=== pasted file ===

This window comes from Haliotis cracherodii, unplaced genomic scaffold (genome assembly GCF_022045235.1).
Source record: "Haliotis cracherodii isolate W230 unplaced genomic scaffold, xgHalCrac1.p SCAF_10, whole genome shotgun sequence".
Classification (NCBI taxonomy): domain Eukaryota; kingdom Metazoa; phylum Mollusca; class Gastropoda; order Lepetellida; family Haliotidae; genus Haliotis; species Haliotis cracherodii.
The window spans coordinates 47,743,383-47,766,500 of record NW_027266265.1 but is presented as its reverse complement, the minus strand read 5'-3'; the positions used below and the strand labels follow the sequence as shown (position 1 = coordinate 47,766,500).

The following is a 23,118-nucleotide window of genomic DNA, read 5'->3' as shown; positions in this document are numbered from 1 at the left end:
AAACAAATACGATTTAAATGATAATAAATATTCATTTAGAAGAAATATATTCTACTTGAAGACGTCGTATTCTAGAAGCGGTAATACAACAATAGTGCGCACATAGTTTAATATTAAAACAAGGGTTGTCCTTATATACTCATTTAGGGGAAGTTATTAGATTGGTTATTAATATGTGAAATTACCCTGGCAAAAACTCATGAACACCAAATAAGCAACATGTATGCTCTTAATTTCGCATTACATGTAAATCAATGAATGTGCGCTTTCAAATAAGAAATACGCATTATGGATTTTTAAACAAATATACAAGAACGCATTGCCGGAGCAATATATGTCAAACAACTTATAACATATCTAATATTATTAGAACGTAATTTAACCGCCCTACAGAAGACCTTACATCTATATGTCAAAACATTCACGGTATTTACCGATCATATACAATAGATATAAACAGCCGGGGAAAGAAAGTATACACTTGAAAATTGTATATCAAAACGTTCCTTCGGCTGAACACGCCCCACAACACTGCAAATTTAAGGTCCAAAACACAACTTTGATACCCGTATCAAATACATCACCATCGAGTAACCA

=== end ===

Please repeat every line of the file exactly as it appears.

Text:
This window comes from Haliotis cracherodii, unplaced genomic scaffold (genome assembly GCF_022045235.1).
Source record: "Haliotis cracherodii isolate W230 unplaced genomic scaffold, xgHalCrac1.p SCAF_10, whole genome shotgun sequence".
Classification (NCBI taxonomy): domain Eukaryota; kingdom Metazoa; phylum Mollusca; class Gastropoda; order Lepetellida; family Haliotidae; genus Haliotis; species Haliotis cracherodii.
The window spans coordinates 47,743,383-47,766,500 of record NW_027266265.1 but is presented as its reverse complement, the minus strand read 5'-3'; the positions used below and the strand labels follow the sequence as shown (position 1 = coordinate 47,766,500).

The following is a 23,118-nucleotide window of genomic DNA, read 5'->3' as shown; positions in this document are numbered from 1 at the left end:
AAACAAATACGATTTAAATGATAATAAATATTCATTTAGAAGAAATATATTCTACTTGAAGACGTCGTATTCTAGAAGCGGTAATACAACAATAGTGCGCACATAGTTTAATATTAAAACAAGGGTTGTCCTTATATACTCATTTAGGGGAAGTTATTAGATTGGTTATTAATATGTGAAATTACCCTGGCAAAAACTCATGAACACCAAATAAGCAACATGTATGCTCTTAATTTCGCATTACATGTAAATCAATGAATGTGCGCTTTCAAATAAGAAATACGCATTATGGATTTTTAAACAAATATACAAGAACGCATTGCCGGAGCAATATATGTCAAACAACTTATAACATATCTAATATTATTAGAACGTAATTTAACCGCCCTACAGAAGACCTTACATCTATATGTCAAAACATTCACGGTATTTACCGATCATATACAATAGATATAAACAGCCGGGGAAAGAAAGTATACACTTGAAAATTGTATATCAAAACGTTCCTTCGGCTGAACACGCCCCACAACACTGCAAATTTAAGGTCCAAAACACAACTTTGATACCCGTATCAAATACATCACCATCGAGTAACCA